The scripts work well — they started life as select statements from the data dictionary views, then changed into selects from the sys.xxx$ tables for performance and then somewhere late in 8i I started to have trouble keeping up with all of the various object parameters and options (stuff like IOTs, partitioning, etc).

After we migrated to 9i I started playing with DBMS_METADATA in order to capture all of the options, mixing it in with the older select statements.  It helps that I’ve spent years playing with SQL*Plus and know a lot about things like the noprint option and using new_value.  (When I do presentations to developers about things to know about Oracle, I always spend time on SQL*Plus — heck it’s always there, just like vi).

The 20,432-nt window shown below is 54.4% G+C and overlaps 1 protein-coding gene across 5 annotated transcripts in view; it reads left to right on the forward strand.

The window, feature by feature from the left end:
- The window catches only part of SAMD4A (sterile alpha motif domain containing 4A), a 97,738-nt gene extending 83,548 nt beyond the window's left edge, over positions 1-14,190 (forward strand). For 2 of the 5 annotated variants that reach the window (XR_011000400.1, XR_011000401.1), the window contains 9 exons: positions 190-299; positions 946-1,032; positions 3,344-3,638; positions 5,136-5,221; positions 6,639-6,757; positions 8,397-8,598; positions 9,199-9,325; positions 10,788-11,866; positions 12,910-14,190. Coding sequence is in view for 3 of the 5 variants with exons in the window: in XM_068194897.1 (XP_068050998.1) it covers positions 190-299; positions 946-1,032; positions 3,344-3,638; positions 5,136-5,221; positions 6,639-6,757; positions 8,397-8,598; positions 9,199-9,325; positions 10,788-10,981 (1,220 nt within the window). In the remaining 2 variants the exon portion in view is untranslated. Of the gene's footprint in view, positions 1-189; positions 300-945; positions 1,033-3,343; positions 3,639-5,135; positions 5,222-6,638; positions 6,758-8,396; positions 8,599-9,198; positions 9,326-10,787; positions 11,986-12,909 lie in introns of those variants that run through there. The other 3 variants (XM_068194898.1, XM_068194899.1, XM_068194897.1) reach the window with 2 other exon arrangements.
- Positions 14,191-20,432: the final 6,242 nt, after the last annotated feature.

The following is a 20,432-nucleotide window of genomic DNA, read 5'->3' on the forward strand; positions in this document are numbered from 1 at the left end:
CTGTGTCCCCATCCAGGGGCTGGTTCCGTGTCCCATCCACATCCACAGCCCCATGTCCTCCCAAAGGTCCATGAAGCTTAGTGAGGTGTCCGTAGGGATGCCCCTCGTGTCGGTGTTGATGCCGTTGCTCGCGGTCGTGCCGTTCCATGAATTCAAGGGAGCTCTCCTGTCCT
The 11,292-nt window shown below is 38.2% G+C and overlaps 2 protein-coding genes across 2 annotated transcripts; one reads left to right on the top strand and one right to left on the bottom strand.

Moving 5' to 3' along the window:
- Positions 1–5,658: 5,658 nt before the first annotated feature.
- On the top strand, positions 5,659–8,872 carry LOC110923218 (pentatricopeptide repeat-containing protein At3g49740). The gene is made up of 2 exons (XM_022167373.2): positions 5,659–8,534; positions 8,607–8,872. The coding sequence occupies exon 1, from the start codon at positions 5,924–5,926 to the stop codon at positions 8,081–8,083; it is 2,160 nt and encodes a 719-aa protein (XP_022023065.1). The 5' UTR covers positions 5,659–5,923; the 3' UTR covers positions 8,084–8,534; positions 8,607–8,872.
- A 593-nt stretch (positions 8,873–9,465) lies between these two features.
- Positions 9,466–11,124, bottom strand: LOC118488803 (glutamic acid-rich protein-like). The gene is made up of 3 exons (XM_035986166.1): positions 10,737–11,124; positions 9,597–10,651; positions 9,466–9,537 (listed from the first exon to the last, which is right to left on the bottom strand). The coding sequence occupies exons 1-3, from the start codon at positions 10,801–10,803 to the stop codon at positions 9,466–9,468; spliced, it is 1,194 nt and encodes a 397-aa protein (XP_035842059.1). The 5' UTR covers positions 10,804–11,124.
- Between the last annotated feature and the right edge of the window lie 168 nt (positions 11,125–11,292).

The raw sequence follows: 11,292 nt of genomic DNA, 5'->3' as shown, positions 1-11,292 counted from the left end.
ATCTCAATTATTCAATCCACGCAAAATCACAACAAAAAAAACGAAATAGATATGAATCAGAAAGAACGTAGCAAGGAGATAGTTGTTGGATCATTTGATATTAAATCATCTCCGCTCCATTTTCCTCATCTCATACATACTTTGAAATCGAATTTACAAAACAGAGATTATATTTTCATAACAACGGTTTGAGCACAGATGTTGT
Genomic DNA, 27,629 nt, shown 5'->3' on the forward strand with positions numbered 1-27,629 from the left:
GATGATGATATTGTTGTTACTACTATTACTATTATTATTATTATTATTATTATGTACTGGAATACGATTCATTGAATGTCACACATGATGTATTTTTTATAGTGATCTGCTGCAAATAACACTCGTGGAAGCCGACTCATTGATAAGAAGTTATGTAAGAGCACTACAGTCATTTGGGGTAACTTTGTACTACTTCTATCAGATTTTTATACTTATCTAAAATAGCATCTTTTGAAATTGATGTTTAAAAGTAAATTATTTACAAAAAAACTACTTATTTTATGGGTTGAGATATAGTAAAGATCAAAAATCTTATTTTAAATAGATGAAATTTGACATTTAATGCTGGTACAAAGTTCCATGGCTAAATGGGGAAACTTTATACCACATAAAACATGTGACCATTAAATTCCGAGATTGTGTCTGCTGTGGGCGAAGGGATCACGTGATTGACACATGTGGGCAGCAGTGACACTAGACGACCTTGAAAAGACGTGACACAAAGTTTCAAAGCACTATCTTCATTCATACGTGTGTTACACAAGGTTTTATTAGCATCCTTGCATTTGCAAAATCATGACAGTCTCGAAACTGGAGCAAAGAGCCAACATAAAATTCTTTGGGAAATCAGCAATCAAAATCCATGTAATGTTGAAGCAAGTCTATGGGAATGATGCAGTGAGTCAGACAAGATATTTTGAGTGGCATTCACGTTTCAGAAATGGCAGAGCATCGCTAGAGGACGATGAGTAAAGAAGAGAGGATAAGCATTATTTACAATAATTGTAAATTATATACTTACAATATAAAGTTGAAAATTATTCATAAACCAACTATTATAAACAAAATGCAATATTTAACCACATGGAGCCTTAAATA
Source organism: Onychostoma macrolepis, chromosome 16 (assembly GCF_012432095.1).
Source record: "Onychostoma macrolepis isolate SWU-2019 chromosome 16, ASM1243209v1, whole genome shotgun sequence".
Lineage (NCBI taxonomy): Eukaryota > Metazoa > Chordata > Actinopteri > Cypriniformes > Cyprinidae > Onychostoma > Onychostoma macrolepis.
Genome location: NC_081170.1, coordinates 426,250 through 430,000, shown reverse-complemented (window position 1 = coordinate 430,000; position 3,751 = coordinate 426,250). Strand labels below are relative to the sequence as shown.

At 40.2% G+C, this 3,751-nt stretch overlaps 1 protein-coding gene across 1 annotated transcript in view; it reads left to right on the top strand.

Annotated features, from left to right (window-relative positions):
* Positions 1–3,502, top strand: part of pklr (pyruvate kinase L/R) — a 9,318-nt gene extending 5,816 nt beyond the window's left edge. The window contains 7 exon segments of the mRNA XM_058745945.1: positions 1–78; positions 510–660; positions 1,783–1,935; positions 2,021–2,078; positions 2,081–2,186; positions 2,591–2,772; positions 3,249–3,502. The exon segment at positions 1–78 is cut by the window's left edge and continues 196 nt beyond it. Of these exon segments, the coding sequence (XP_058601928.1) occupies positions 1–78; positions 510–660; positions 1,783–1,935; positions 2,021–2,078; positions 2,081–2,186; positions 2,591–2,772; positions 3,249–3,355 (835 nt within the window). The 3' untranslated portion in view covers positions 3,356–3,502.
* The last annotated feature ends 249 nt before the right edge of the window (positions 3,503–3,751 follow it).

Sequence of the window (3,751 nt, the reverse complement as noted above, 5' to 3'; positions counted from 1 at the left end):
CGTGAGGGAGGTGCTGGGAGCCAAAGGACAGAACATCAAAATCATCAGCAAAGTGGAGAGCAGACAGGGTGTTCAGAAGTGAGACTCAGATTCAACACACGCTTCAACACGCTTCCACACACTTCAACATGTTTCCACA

It seems to work really well for us — we don’t use it for everything (for example, we don’t use it to get PL/SQL code — why bother when XXX_SOURCE is so easy to get at?).  But the table creation script works really well to get things like the DDL and grants/comments on the table (through get_dependent_ddl).  I mentioned before how I like to “inject” stuff into the DDL generation scripts, so for example, our table scripts do the following:

  1. Create REM lines with the source code control tags
  2. Create the table creation command
  3. Create a public synonym for the table if it exists
  4. Create the grant commands on the table
  5. Capture the comments on the table and its columns
  6. Add monitoring to the table
  7. Generate an initial command to analyze the table when its created (to enable STALE monitoring)

Our PL/SQL generation scripts insert the source code control comment directly into the generated code.

I know some people have wondered why DBMS_METADATA appears to be so slow — I don’t really notice it.  I mean, it’s not blazing fast, but it does just fine.  I recently generated commands for approx. 400 tables in 8 minutes.  Usually we only generate commands one or two at a time, so that’s fine for me.